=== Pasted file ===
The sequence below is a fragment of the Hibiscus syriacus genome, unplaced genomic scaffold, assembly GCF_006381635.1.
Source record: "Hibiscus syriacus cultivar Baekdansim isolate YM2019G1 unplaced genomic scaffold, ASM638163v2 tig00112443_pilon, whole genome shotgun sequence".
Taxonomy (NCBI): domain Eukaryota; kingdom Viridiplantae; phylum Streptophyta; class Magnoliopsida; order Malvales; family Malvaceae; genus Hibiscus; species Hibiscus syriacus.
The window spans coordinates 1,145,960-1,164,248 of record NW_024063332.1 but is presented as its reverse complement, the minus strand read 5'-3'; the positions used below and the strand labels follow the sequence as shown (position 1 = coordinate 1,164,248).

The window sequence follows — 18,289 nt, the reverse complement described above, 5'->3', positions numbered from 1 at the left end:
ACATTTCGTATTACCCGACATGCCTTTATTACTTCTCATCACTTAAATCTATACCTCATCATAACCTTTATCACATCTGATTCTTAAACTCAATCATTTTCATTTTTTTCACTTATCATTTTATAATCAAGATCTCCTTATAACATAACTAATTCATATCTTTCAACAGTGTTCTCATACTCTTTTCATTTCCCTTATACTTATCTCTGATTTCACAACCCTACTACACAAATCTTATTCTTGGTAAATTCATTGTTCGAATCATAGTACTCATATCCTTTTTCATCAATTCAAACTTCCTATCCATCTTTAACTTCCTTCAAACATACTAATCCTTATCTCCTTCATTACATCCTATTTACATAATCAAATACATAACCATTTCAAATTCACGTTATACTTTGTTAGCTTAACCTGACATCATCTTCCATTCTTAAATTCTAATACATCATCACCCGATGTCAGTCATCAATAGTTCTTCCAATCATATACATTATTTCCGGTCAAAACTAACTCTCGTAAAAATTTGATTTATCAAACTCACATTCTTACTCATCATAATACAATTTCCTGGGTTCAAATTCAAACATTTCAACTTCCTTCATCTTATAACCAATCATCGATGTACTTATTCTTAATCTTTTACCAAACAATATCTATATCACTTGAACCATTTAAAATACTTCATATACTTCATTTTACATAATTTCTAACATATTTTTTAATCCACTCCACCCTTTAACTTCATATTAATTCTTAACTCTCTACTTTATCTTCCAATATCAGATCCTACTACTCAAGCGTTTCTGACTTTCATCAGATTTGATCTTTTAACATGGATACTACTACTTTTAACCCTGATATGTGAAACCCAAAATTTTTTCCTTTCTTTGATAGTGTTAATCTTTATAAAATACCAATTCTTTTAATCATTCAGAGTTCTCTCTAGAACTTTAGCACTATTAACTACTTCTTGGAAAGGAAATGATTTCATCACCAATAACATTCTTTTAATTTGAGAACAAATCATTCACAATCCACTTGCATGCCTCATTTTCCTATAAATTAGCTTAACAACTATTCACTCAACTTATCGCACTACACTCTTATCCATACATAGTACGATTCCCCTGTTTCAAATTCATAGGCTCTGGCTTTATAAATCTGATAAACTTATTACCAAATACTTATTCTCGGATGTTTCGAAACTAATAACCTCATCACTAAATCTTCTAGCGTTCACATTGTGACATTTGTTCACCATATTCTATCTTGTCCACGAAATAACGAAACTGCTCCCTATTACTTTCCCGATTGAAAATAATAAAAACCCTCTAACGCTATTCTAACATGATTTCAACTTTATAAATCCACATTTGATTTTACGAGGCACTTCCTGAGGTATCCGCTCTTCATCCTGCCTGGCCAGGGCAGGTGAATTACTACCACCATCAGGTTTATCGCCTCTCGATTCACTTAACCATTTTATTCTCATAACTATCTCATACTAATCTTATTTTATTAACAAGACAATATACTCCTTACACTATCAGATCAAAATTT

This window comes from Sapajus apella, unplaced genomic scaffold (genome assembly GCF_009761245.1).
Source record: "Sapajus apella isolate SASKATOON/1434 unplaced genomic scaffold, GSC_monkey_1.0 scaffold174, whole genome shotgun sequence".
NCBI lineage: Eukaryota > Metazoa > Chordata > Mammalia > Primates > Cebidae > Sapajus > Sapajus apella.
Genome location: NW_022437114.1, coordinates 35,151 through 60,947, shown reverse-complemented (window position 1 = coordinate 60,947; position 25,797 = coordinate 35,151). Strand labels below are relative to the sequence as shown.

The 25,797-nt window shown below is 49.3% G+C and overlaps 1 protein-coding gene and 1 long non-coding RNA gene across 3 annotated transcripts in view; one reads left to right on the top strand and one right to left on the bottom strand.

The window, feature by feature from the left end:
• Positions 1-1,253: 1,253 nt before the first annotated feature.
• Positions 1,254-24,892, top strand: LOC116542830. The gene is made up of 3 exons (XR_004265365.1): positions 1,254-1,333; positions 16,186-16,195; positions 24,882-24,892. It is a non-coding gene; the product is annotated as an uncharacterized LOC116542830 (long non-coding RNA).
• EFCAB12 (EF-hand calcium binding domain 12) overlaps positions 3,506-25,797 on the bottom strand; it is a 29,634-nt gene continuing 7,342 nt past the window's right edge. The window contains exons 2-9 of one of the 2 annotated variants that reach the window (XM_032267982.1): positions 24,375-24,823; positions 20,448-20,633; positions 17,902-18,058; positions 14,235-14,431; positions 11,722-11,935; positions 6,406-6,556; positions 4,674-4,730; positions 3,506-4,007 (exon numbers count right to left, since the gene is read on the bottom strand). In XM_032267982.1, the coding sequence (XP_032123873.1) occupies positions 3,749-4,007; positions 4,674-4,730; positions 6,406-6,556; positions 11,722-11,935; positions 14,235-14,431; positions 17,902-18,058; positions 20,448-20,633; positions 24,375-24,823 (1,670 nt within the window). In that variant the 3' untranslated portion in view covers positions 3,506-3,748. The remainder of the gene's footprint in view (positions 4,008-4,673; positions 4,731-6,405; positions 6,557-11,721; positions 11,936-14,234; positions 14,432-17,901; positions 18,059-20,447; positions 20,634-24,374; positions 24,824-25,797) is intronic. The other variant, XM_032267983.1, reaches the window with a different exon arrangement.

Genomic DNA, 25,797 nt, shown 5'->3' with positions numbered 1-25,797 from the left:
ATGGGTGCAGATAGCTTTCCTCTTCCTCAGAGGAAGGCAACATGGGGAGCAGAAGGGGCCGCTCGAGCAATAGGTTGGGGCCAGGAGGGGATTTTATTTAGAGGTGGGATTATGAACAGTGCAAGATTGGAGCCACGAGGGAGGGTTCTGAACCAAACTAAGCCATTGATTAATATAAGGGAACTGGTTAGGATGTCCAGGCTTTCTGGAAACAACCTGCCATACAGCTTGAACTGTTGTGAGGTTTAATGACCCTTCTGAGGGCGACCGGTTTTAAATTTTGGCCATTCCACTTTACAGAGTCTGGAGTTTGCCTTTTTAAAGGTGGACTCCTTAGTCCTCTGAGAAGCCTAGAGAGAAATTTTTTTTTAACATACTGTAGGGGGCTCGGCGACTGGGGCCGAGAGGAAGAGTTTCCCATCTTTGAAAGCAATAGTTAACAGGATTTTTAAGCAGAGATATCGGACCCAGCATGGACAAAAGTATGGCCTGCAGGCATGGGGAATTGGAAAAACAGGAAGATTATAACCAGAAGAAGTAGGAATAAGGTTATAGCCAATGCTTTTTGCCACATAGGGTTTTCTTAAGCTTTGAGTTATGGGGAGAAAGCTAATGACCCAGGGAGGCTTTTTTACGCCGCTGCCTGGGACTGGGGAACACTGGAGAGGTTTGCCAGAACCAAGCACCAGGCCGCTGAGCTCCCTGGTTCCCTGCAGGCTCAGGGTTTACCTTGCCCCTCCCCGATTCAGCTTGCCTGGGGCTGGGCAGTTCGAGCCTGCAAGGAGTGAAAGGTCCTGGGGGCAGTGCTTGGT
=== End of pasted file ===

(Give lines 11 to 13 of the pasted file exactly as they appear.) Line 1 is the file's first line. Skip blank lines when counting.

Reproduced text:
The 25,797-nt window shown below is 49.3% G+C and overlaps 1 protein-coding gene and 1 long non-coding RNA gene across 3 annotated transcripts in view; one reads left to right on the top strand and one right to left on the bottom strand.

The window, feature by feature from the left end:
• Positions 1-1,253: 1,253 nt before the first annotated feature.